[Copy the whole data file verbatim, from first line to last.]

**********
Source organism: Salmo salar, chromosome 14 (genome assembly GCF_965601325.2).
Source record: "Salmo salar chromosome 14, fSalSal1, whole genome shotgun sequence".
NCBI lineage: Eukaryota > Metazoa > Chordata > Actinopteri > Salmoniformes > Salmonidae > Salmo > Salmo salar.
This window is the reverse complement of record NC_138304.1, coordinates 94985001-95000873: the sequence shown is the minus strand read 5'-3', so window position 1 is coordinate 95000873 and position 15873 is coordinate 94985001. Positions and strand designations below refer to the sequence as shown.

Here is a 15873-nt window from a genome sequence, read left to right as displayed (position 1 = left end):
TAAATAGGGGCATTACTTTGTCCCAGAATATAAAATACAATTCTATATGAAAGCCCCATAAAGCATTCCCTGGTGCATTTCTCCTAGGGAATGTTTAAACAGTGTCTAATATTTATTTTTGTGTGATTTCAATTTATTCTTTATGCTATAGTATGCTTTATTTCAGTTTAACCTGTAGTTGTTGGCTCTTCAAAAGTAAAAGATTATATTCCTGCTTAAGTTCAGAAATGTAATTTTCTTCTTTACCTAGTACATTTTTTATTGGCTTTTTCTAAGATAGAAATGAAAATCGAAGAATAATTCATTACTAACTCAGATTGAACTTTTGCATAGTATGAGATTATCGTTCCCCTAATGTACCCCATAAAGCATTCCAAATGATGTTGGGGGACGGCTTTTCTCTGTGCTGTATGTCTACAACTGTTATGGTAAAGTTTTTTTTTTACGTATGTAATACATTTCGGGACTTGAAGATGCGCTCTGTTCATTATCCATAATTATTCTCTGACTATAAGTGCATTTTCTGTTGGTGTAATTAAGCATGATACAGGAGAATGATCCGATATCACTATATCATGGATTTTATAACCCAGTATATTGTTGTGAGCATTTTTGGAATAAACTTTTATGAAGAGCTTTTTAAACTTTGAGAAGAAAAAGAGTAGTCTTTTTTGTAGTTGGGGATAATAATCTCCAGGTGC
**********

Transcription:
Source organism: Salmo salar, chromosome 14 (genome assembly GCF_965601325.2).
Source record: "Salmo salar chromosome 14, fSalSal1, whole genome shotgun sequence".
NCBI lineage: Eukaryota > Metazoa > Chordata > Actinopteri > Salmoniformes > Salmonidae > Salmo > Salmo salar.
This window is the reverse complement of record NC_138304.1, coordinates 94985001-95000873: the sequence shown is the minus strand read 5'-3', so window position 1 is coordinate 95000873 and position 15873 is coordinate 94985001. Positions and strand designations below refer to the sequence as shown.

Here is a 15873-nt window from a genome sequence, read left to right as displayed (position 1 = left end):
TAAATAGGGGCATTACTTTGTCCCAGAATATAAAATACAATTCTATATGAAAGCCCCATAAAGCATTCCCTGGTGCATTTCTCCTAGGGAATGTTTAAACAGTGTCTAATATTTATTTTTGTGTGATTTCAATTTATTCTTTATGCTATAGTATGCTTTATTTCAGTTTAACCTGTAGTTGTTGGCTCTTCAAAAGTAAAAGATTATATTCCTGCTTAAGTTCAGAAATGTAATTTTCTTCTTTACCTAGTACATTTTTTATTGGCTTTTTCTAAGATAGAAATGAAAATCGAAGAATAATTCATTACTAACTCAGATTGAACTTTTGCATAGTATGAGATTATCGTTCCCCTAATGTACCCCATAAAGCATTCCAAATGATGTTGGGGGACGGCTTTTCTCTGTGCTGTATGTCTACAACTGTTATGGTAAAGTTTTTTTTTTACGTATGTAATACATTTCGGGACTTGAAGATGCGCTCTGTTCATTATCCATAATTATTCTCTGACTATAAGTGCATTTTCTGTTGGTGTAATTAAGCATGATACAGGAGAATGATCCGATATCACTATATCATGGATTTTATAACCCAGTATATTGTTGTGAGCATTTTTGGAATAAACTTTTATGAAGAGCTTTTTAAACTTTGAGAAGAAAAAGAGTAGTCTTTTTTGTAGTTGGGGATAATAATCTCCAGGTGC